Last night's documentary on the birth of Islam illustrates how powerful religion made Arabic culture
Last night’s programme on Channel Four fronted by the historian Tom Holland, entitled Islam: the Untold Story, which was presumably designed to tie in with his recent book on the subject, was, to my mind, a model of what historical programmes should be, particularly when they deal with religion. Mr Holland struck me as objective, a genuine searcher after meaning and truth, someone who was not looking for evidence to support his preconceptions, but evaluating the evidence he found, and then drawing conclusions.
It was perhaps because it was good history, though, that it made less than stellar television, as Christopher Howse finds in his review of it for the Daily Telegraph. Indeed, television is not the perfect medium for subtleties of thought and nuances of meaning, so the programme certainly had its dull moments.
What are we as Christians to make of the rise of Islam, seemingly from complete obscurity, in the seventh century?
One thing the programme mentioned was the spectacular nature of the birth of the Arab empire in the decades after the death of Mohammed. However, for every effect, there are causes, and the birth of the Arab empire is not so very suprising. The Arabs were not the first nomadic people to conquer huge swathes of territory very quickly: the Huns had done the same, the Turks were to do something similar, as were the Mongols of Genghis Khan and of Tamerlane. In fact the concept of great Empires being overrun by hordes from the steppes is something we should be fairly used to. And what did the Huns, the Mongols, the Turks and the Arabs all have in common? They had horses, and the ability to move fast and live off the land. Given that the Persian and Roman Empires were exhausted by war with each other in the seventh century, and given the problems sedentary peoples usually have with nomadic incursions, the Arab conquests are what you would expect.
But what is suprising is what came afterwards. Unlike the Huns, and the Goths, the Avars and the Mongols, the Arabs are still with us. They succeeded in impressing their language and culture on the region we now consider the Arab world, subsuming the indigenous cultures and languages, even though they were a tiny minority compared to the peoples they conquered. And this is where religion comes in, I think. They brought with them a new religion, and because religion is the bearer of culture, they made their lasting mark.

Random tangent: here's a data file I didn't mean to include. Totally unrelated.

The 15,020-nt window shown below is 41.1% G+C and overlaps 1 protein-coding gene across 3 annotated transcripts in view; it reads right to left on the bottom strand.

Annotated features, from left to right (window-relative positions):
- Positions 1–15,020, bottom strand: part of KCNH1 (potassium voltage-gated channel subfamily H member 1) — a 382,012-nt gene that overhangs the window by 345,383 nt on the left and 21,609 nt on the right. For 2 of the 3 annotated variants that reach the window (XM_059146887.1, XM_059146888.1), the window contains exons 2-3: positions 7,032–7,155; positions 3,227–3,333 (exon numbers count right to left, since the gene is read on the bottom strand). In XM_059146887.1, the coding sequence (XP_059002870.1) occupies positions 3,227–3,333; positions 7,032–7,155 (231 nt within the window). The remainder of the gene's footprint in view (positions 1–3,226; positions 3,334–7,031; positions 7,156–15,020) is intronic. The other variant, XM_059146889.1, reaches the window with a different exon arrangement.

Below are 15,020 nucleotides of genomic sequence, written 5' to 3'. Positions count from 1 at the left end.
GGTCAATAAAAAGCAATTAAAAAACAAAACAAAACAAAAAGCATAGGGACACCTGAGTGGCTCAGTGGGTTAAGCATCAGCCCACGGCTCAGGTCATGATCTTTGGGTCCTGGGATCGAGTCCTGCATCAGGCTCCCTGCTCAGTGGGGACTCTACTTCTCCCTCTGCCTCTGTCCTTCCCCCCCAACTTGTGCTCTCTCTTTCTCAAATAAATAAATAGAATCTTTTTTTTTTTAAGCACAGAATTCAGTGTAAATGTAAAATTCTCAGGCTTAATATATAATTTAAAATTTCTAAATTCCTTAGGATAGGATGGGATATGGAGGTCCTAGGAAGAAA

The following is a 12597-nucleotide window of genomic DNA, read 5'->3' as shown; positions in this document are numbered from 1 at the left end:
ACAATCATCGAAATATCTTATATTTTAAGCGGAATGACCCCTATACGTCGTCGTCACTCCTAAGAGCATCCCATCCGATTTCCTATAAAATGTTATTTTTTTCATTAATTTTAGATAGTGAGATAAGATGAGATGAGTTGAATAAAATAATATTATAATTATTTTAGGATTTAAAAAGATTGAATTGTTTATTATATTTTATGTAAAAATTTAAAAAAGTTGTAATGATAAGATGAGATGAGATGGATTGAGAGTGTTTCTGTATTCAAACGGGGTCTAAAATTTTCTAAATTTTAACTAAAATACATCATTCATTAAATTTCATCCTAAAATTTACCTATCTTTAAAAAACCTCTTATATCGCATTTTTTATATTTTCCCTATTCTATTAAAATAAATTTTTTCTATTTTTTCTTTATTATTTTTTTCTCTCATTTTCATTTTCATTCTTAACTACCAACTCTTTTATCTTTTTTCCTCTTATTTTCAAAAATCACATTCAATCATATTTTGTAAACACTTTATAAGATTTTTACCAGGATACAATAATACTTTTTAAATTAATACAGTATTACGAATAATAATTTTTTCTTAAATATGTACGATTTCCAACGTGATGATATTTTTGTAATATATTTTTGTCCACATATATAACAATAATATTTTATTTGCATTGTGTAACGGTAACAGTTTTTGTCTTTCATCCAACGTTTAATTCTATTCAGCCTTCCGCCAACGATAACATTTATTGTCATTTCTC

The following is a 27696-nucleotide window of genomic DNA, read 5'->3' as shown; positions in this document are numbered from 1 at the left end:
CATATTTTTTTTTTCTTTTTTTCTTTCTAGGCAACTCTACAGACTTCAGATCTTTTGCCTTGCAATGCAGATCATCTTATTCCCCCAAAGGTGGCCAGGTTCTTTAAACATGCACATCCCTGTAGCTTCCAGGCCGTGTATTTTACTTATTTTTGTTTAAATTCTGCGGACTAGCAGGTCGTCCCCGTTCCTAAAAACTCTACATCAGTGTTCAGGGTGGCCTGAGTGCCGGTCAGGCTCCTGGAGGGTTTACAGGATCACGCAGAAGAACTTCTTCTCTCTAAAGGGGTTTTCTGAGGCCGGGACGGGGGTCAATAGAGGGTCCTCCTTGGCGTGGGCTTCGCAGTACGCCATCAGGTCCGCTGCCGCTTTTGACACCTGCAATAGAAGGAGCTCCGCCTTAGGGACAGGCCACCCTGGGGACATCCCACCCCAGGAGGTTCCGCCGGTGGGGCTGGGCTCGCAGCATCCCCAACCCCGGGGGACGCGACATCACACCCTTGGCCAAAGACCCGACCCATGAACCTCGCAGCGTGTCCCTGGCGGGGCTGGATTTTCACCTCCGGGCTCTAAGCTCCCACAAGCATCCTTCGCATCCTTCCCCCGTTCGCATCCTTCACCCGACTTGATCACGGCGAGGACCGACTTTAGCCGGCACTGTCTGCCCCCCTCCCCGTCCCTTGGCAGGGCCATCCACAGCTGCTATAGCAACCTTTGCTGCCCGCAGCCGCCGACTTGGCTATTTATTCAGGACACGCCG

You see something very similar at work in the Ottoman Empire. Most of the great men of that Empire were non-Turkish, or the children of non-Turkish mothers: all the Sultans were children of formerly Christian women; the Janissaries were all formerly Christians; many of the Grand Viziers were born Greek or Albanian. The greatest architect, Sinan, was an ethnic Greek or Armenian. But the point was, as soon as they converted to Islam, they became culturally Ottoman. Today’s Turks are their descendants. The modern Turkish state has replaced (perhaps not with complete success) a religious identity with a nationalist one.
So, the fact that the Arab Empire survived as long as it did, and survives to this day as a cultural bloc, is largely because of its religion. And that is why I am not really convinced by Tom Holland’s thesis that the rise of Islam post-dated the rise of the Arab Empire. It is perfectly true that the evidence for a fully formed Islam in the early years of conquest is practically non-existent, but as one of the experts on the programme pointed out, that lack of evidence does not mean that it was not there. (It could have been there in embryo too.)
But the programme was right about one thing, which I have written about before now:
There was a history before Islam, and despite Muslim belief in the pre-Islamic period being “The Age of Ignorance” there is surely a question here, namely, what are the sources of the Koran? Muslims believe that the source of the Koran is God, and that it is his uncreated word, but those of us outside the circle of that faith may surely ask whether the Koran, like other books, shows the influence of the time and place of its composition. I have no difficulty believing that the Koran originates in seventh century Arabia, a place that seems to be outside the mainstream of history, but what I would really like to know is what cultural influences were present in that milieu.
Tom Holland sees the Koran emerging in places closer to the fringes of the Fertile Crescent, which is persuasive, and accords with some hints in the text, but the same question remains: what was going on there at the time that led to the rise of this new religion?